Poole Ferry Port, situated 116 miles from London and 171 miles from Birmingham, has excellent road links to the southeast and Midlands. The passenger terminal at the port offers commission-free bureau de change facilities, a left luggage locker facility and car and caravan parking. During the summer a restaurant and bar are open. Poole is an industrial town and a busy commercial port serving both cross channel ferries and cargo vessels. Since 1997 it has also been the administrative headquarters of Poole Unitary Authority in southern England. Poole Harbour, in the Purbeck countryside, is a centre for yachting and one of the world s largest natural harbours. Furzey Island, within the harbour, is part of Wytch Farm, Britain s largest onshore oil development. In addition to tourism, Poole s industries include engineering, boat building and the manufacture of caravans, sail cloth, packaging materials, tiles and pottery from local clay.
Poole History. The rich history of Poole dates from the Bronze and Iron ages. Iron age man made Poole s first pottery while Romans, Saxons, Danes and Normans all passed through the town. Poole s name comes from the Celtic bol and Saxon pool . Originally a fishing hamlet, it developed into a small port and then a town by the late 12th century. In the 15th century it was popular with pilgrims on their way to the shrine at Santiago. The 'Drake of the early 15th century' was a celebrated Poole pirate who enjoyed looting Spanish and French vessels that crossed his path on the high seas. Overseas trade and shipbuilding flourished throughout the 15th and 16th centuries and the Newfoundland trade brought vast wealth to the town in the early 19th century. Among reminders of that age is the huge, web-footed Newfoundland dog, once used to pull carts as far as London. Poole was a Puritan stronghold during the Civil War, while the Napoleonic wars of 1805-15 were a time of great prosperity for its merchants. The first of three bridges to Hamworthy was built in 1834 and a railway came to the town in 1847. Carter's Tiles, which later became the world famous Poole Pottery, started in 1873. During the Second World War the town was the third largest embarkation point for the Normandy landings and served as the US Coastguard s headquarters.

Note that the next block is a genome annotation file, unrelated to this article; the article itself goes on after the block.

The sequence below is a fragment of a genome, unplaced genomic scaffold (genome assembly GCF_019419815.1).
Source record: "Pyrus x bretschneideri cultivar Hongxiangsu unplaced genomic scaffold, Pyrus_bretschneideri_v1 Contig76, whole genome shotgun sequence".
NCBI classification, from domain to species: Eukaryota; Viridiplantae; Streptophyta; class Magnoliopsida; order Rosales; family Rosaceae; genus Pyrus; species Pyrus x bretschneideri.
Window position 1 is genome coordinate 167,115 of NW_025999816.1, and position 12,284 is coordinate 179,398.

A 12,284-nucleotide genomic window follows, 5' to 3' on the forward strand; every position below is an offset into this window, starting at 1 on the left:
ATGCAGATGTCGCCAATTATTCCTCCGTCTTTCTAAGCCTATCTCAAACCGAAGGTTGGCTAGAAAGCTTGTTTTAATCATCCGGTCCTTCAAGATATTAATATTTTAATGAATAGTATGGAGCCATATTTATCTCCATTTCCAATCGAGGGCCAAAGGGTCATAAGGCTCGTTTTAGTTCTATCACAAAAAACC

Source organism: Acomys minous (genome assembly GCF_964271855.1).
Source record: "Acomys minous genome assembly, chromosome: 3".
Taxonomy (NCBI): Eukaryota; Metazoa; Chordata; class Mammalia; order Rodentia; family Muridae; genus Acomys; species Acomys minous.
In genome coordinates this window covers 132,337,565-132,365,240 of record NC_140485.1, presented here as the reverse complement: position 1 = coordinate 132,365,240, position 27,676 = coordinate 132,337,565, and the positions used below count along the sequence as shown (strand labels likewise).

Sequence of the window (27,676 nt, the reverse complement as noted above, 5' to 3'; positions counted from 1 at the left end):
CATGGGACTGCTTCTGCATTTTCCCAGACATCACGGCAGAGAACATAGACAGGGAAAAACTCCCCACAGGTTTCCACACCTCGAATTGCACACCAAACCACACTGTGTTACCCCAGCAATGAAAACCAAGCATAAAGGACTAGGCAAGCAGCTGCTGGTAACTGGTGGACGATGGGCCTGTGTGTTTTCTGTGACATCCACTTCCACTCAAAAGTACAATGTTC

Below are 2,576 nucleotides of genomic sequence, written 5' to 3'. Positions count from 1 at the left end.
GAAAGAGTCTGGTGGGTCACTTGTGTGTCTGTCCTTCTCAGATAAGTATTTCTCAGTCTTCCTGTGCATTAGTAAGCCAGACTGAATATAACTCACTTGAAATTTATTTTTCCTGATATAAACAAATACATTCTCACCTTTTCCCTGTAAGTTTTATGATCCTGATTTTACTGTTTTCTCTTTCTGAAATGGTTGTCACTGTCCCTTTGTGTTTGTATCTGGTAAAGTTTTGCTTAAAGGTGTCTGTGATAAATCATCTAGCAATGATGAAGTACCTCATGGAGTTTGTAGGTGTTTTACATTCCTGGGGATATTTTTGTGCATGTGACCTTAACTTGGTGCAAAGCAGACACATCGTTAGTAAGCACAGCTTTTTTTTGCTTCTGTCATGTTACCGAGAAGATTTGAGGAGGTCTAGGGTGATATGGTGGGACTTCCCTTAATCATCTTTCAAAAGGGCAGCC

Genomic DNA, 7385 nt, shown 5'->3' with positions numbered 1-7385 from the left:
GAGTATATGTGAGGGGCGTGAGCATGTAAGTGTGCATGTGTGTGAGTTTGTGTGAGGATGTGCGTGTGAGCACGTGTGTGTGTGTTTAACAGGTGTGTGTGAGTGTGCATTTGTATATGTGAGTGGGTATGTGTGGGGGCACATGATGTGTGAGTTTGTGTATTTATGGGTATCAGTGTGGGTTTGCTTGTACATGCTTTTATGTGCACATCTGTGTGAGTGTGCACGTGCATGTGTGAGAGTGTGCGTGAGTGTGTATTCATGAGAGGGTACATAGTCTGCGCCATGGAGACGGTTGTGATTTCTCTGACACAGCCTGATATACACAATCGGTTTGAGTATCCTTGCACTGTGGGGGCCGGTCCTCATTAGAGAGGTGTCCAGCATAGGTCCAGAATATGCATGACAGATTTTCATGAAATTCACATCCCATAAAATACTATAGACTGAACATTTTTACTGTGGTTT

Poole Attractions. Poole's history dates back to the 12th Century, but today the town offers great variety. In Poole you can stroll through spectacular gardens, dine alfresco along the lively quayside, tour the world renowned Poole Pottery or experience the many activities and entertainments at Tower Park leisure complex. Poole has a greyhound and speedway stadium, an aquarium complex, a thriving Arts Centre and water parks. Sun worshippers can choose from three miles of Blue Flag beaches offering clean sands and safe bathing or visit nearby Sandbanks, which has been awarded fourteen European Blue Flags. Meanwhile, a trip to Monkey World at nearby Wareham, a visit to the wildlife sanctuary of Brownsea Island or a day at Britain's National Motor Museum in Beaulieu will keep the family entertained.
Poole Shopping and Dining. Relax in one of Poole s delightful tea and coffee shops or sample superb fresh seafood in a local restaurant. The magnificent Dolphin Shopping Centre has over 100 shops, restaurants and cafés.
Poole Access. From the West follow the A35 to Poole and then take the A350 and follow the signs for the ferries. From the East follow the A348 from Ferndown or the A35 from Bournemouth. Again when you reach Poole follow the signs for the ferries.